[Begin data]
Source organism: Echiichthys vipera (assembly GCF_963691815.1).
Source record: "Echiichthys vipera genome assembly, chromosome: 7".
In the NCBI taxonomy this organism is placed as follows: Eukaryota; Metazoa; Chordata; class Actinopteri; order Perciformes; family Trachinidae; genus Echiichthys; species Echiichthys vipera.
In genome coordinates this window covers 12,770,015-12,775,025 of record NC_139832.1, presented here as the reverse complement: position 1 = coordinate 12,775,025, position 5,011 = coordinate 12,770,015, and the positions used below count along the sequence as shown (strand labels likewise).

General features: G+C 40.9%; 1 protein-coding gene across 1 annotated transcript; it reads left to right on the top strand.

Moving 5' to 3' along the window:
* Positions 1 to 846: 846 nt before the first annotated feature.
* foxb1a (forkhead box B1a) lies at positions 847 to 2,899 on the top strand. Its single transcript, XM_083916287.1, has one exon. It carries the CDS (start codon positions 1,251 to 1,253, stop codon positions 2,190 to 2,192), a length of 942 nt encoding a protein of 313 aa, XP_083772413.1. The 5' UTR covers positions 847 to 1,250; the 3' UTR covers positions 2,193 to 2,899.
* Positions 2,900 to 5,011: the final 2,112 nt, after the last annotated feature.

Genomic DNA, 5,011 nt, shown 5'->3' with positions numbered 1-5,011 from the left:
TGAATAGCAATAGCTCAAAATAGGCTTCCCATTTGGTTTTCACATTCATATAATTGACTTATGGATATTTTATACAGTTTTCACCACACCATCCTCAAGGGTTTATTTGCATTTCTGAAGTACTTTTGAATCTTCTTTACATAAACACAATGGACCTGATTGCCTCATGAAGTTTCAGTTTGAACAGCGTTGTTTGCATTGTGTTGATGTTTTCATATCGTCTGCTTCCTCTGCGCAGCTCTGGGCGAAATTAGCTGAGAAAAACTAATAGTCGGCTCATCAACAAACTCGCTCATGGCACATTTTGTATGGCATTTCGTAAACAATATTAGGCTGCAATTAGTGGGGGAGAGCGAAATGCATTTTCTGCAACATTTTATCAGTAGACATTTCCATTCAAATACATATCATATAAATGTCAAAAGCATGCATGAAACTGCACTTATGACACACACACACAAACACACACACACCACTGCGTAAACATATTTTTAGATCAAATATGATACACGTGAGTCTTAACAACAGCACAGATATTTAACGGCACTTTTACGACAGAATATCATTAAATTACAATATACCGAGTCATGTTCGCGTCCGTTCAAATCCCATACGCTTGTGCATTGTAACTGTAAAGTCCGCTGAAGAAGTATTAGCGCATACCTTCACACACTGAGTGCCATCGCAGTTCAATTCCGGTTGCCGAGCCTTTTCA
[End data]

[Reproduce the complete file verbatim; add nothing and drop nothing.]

Source organism: Echiichthys vipera (assembly GCF_963691815.1).
Source record: "Echiichthys vipera genome assembly, chromosome: 7".
In the NCBI taxonomy this organism is placed as follows: Eukaryota; Metazoa; Chordata; class Actinopteri; order Perciformes; family Trachinidae; genus Echiichthys; species Echiichthys vipera.
In genome coordinates this window covers 12,770,015-12,775,025 of record NC_139832.1, presented here as the reverse complement: position 1 = coordinate 12,775,025, position 5,011 = coordinate 12,770,015, and the positions used below count along the sequence as shown (strand labels likewise).

General features: G+C 40.9%; 1 protein-coding gene across 1 annotated transcript; it reads left to right on the top strand.

Moving 5' to 3' along the window:
* Positions 1 to 846: 846 nt before the first annotated feature.
* foxb1a (forkhead box B1a) lies at positions 847 to 2,899 on the top strand. Its single transcript, XM_083916287.1, has one exon. It carries the CDS (start codon positions 1,251 to 1,253, stop codon positions 2,190 to 2,192), a length of 942 nt encoding a protein of 313 aa, XP_083772413.1. The 5' UTR covers positions 847 to 1,250; the 3' UTR covers positions 2,193 to 2,899.
* Positions 2,900 to 5,011: the final 2,112 nt, after the last annotated feature.

Genomic DNA, 5,011 nt, shown 5'->3' with positions numbered 1-5,011 from the left:
TGAATAGCAATAGCTCAAAATAGGCTTCCCATTTGGTTTTCACATTCATATAATTGACTTATGGATATTTTATACAGTTTTCACCACACCATCCTCAAGGGTTTATTTGCATTTCTGAAGTACTTTTGAATCTTCTTTACATAAACACAATGGACCTGATTGCCTCATGAAGTTTCAGTTTGAACAGCGTTGTTTGCATTGTGTTGATGTTTTCATATCGTCTGCTTCCTCTGCGCAGCTCTGGGCGAAATTAGCTGAGAAAAACTAATAGTCGGCTCATCAACAAACTCGCTCATGGCACATTTTGTATGGCATTTCGTAAACAATATTAGGCTGCAATTAGTGGGGGAGAGCGAAATGCATTTTCTGCAACATTTTATCAGTAGACATTTCCATTCAAATACATATCATATAAATGTCAAAAGCATGCATGAAACTGCACTTATGACACACACACACAAACACACACACACCACTGCGTAAACATATTTTTAGATCAAATATGATACACGTGAGTCTTAACAACAGCACAGATATTTAACGGCACTTTTACGACAGAATATCATTAAATTACAATATACCGAGTCATGTTCGCGTCCGTTCAAATCCCATACGCTTGTGCATTGTAACTGTAAAGTCCGCTGAAGAAGTATTAGCGCATACCTTCACACACTGAGTGCCATCGCAGTTCAATTCCGGTTGCCGAGCCTTTTCA